Title: The Secrets of the Tea Garden (The India Tea Book 4)
Author: Janet MacLeod Trotter
Publisher: 22nd November 2018 by Amazon Publishing UK Lake Union Publishing
Pages: 574 pages
How I Read It: ARC book
Genre: historical fiction, womens fiction, romance, cultural India
My Rating: 4 cups
She’s gone in search of happy memories. But was her idyllic childhood in India an illusion?
After the Second World War, Libby Robson leaves chilly England for India, and the childhood home where she left her heart—and her beloved father, James—fourteen years ago.
At first Libby is intoxicated by India’s vibrant beauty: the bustle of Calcutta, the lush tea gardens of Assam. But beneath the surface a rebellion is simmering: India is on the brink of Independence, and the days of British rule are numbered. As the owner of a tea plantation, James embodies the hated colonial regime, and Libby finds herself questioning her idealised memories—particularly when she meets the dashing freedom fighter Ghulam Khan.
As Independence looms, life in India becomes precarious for Libby, James and even Ghulam. And when James reveals a shameful family secret, Libby is forced to question her past—and her future.
“Libby watched the golden liquid being poured into the china cups which she helped hand around. She picked up hers and inhaled the steamy scent. The tea smelled of mango and papaya. Libby closed her eyes and sipped. Instantly, the heat and vivid colours of the tea garden were conjured up...”
I thoroughly enjoyed this sojourn to India - wonderful historical fiction. Although listed as part of a series, I have not previously read any and found it to be fine as a standalone read. Of course, some characters are carried over and many other reviewers enjoyed visiting ‘old’ friends, so it may be worth investigating. The series involves families who were either born in India or had roots back in England. This particular volume revolves around the partition of India in 1947.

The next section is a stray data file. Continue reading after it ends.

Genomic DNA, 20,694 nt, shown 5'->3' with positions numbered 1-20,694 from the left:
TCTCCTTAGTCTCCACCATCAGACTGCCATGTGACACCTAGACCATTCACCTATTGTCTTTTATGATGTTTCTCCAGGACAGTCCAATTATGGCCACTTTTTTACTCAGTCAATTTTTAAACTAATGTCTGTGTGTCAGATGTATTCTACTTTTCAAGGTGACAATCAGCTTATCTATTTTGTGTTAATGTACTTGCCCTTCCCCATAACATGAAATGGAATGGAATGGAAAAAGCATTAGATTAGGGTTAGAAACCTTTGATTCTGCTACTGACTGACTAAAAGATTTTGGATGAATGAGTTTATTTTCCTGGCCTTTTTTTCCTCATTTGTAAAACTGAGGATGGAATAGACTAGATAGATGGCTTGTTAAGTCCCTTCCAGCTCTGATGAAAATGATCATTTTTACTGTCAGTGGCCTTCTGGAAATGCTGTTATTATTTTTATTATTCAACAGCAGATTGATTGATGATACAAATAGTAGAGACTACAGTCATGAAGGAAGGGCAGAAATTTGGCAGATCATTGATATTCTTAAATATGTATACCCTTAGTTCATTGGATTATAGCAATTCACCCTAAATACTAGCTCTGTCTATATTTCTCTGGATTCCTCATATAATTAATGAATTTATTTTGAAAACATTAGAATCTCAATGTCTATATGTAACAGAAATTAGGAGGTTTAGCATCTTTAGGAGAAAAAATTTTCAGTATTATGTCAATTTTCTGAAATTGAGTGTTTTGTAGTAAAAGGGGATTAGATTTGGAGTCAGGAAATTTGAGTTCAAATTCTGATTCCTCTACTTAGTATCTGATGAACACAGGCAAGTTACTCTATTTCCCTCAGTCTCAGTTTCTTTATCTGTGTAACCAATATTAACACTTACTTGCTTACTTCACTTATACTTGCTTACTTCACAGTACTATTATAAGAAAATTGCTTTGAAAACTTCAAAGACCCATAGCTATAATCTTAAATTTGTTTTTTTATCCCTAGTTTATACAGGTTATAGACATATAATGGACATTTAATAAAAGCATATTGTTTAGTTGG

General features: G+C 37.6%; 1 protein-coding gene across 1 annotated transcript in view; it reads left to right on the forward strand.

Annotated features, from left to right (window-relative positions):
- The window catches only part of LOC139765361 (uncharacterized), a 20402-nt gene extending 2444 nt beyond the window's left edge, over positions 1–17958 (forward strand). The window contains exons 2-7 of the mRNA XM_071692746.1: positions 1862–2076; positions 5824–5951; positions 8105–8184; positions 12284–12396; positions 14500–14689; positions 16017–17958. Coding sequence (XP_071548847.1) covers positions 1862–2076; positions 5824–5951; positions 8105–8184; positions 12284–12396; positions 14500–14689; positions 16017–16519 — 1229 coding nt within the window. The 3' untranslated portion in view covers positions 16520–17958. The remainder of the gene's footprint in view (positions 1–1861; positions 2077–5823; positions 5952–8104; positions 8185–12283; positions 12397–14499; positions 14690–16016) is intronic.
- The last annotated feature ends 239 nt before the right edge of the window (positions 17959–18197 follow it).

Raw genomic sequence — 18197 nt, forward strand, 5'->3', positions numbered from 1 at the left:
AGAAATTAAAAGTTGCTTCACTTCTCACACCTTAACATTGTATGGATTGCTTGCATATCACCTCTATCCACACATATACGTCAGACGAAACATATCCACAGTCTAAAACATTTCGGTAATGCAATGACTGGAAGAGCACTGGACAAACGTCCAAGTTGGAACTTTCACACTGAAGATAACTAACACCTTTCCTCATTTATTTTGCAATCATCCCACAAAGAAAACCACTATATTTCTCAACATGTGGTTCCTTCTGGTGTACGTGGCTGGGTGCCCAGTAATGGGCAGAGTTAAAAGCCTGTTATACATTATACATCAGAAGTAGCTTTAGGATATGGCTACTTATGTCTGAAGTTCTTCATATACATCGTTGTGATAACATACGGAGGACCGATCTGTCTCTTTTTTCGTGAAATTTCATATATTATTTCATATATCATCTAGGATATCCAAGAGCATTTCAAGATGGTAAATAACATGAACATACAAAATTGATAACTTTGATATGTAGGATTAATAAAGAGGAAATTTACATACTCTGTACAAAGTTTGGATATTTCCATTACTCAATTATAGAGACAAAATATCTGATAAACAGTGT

In the dying days of colonial rule, this book portrays the vestiges of the British Empire in India with a small smattering of white opinions set against the new and revolutionary thoughts and actions for independence. This, I found, to be the strongest aspect of the book, the turbulent political situation, was well researched, being rich in historical detail.
The writing provides in depth accounts of place and people - sometimes a little too much detail. In my opinion, there are certain passages that went on for too long and became repetitive - there was definite room for more editing with regards to personal character plotlines and development. That being said, the larger overarching themes of Anglo-Indian relations was well done, particularly those of mixed heritage who found themselves not really belonging to either side. Even those ex-pats who had spent the majority of their life living and working in India - their struggles were likewise well portrayed.
The exotic settings were definitely well captured and presented, particularly Calcutta and the tea growing regions of Assam. Tied in with this is a study of the type of person who could adjust to such remote living. There is an array of characters that you will have to get your head around - who belongs to which family (this may be perhaps where reading previous books in the series would be an advantage). Overall, I enjoyed the historical background of this period, the time leading up to separation and independence.
‘What’s a real Indian, Ghulam?’ she demanded hotly. ‘Shouldn’t that include all the minorities here? Or don’t you want to think about the inconvenient ones –the Anglo-Indians like Flowers or my cousin Adela –or even the Indian-born Europeans like myself? Are we not pure enough for the new India?’
‘That’s not what I meant—’
‘’Cause if that’s your attitude then you are no better than the Hindu extremists who want to rid India of the Muslims and Sikhs. Because once you start excluding one group then where do you stop?’
This review is based on a complimentary copy from the publisher and provided through NetGalley in exchange for an honest review. The quoted material may have changed in the final release.